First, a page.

By Philippe Galland
I bought Augustine, Romilly n°7, (a Dartington boat built in 1996) from a guy in Saint Malo. I usually sail single handed. I quickly discovered some hurdle in leaving the tiller and jump on the foredeck to fix a pole, even with an autopilot. Anyway, autopilots don’t like broad reach or run situation, particularly in choppy water like the Gironde Estuary where Augustine and me are based. So I decided to change the sail plan for a boom version and ask Ed Burnett for a new sail plan.
As Nigel Irens says in his article about boom, boom sail plan presents a problem on the “bad” (starboard) tack. Without having (by very far) the same technical know how I realised that the sail had a “bad shape” on the starboard tack and was not pleased about it. Looking back to the Nigel Irens original (without boom) sail plan, we see that the tack of the main is fixed precisely at the foot of the mast, reducing to almost zero the “before the mast” part of the sail.
We can also seek advice from the tradition. I have got a small book edited by the “CHASSE-MARÉE”: “GUIDE DE LA MANŒUVRE DES PETITS VOILIERS TRADITIONNELS”. (a very nice little book with plenty of illustrations you can buy on www.chasse-maree.com ). We can see there that a lot of solutions have been used in different countries or times.
When you’ve got some part of the sail before the mast, it’s called a balanced lug. If the tack is at the foot of the mast, it’s a standing lug. Both solution have been used with or without boom. On the balanced lug, «l’usage était de gambeyer sur les longs bords». It means that they use to change the side where the gaff was hauled to avoid the “bad tack situation” («la mauvaise main» in French).
We cannot do that on a Romilly which argues in favor of the standing lug.
Whatever, nobody forbade us to put a boom on a standing lug, or modify the Ed Burnett sail plan by sliding the down haul right at the fore end of the boom.
I finally did that this season.
I’ve not sailed a lot yet with this disposition, but it seems to work beautifully, even if I have to valid it through actual tests. If I encounter any problem anyhow, it’s very easy to go backward: just slide the down haul back.
BOOM ON A RUN
Originally I decided to fix a boom on my Romilly because the use of a pole on a broad reach or a run is practically impossible when single handed.
Then I promptly discovered that a boom in downwind situation was not, at first, such a good solution: as you bear away, the sheet becomes unable to control the vertical position of the boom. The boom raises too much, oscillates dangerously up and down, the sail “closes” and the boat runs sometimes out of control.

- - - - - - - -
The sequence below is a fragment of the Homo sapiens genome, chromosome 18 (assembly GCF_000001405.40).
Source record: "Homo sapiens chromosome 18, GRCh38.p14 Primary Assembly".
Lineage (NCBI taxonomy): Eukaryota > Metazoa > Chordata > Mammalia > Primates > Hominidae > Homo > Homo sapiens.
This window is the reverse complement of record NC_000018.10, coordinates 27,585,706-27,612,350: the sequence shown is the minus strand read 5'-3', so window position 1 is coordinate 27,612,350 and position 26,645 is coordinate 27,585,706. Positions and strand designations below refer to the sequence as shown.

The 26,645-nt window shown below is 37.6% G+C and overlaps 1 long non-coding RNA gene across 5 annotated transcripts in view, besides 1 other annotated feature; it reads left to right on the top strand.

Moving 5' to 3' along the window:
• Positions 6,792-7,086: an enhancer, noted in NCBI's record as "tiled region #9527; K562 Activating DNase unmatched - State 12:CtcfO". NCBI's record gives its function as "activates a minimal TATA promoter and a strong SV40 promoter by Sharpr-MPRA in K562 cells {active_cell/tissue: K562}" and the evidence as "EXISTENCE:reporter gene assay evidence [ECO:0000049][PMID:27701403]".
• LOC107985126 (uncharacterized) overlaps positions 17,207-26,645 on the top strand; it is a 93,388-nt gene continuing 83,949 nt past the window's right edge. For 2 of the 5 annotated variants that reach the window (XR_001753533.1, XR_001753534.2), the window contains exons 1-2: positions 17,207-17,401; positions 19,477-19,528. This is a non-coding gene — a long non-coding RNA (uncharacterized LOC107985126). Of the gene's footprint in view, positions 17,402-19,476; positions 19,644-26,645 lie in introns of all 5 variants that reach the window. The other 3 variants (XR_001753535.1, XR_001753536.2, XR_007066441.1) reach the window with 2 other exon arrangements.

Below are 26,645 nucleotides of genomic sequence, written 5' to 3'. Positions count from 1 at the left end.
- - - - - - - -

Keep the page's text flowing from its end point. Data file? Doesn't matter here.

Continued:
I’m sure that all of you encountered this problem, and I’m curious to learn the solutions you’ve found.
In the little book I just talked about, they say that, on the “canot à misaine” going downwind, Briton sailors pulled the tack of the sail windward, seizing it on the gunwale of the canot.
How can we do that on a Romilly?
First and easy things are to release throat parrel and down-haul. These two actions arrange things somehow, allowing the boom to slide windward. The gaff also become more horizontal.
To go further we should arrange a sort of boom-vang to prevent the boom lifting too high.
How can we achieve that with the mast at the bow?
I decided to try something using what we have, and seizing two blocks on the front fairleads with textile shackles. Then we can fix a sort of twin boom-vang, running from the first third of the boom to the two blocks on either side of the mast, and back to the winches (now unused because of the boom situation).
Each side of the twin boom-vang is obviously used on a different tack, the other being released.
With the boom vang in place, the downwind situation is far better. The boom practically horizontal, the sail looks already more like a square sail. The centre of propulsion goes back toward the mast, insuring a more secure movement.
It remains that the port tack is better than the starboard, but the boom-vang has another decisive advantage: it works as a “retenue de bôme” (how you say that in English, I don’t know) which prevents any accidental gybing.
On a reach boom-vang is also useful in limiting the twist of the sail. There also, tests are to be made this summer to see how it works.
The originality of the Nigel Irens design comes from the fact that he translated traditional designs using modern tools. As a consequence he transformed the design itself. I’ve always been struck by the fact that, compared with traditional luggers, the Roxane and Romilly sails appears to have been vertically elongated as reflected by the “funny mirrors” of the amusement park. Carbon mast and spar allow that, plus the cast iron centre board, giving us a far better power output from the sail.
Then the way we use the boats have to be adapted too. All the solutions do not exist yet, and we have to add some. Then we’ll obviously make mistakes and have to be corrected by our experience or the one of others. That’s why this blog is such a great idea.
I hope that the solutions described here will be rapidly outdated (if they’re are not already) by better ones. And I’m very curious to see how.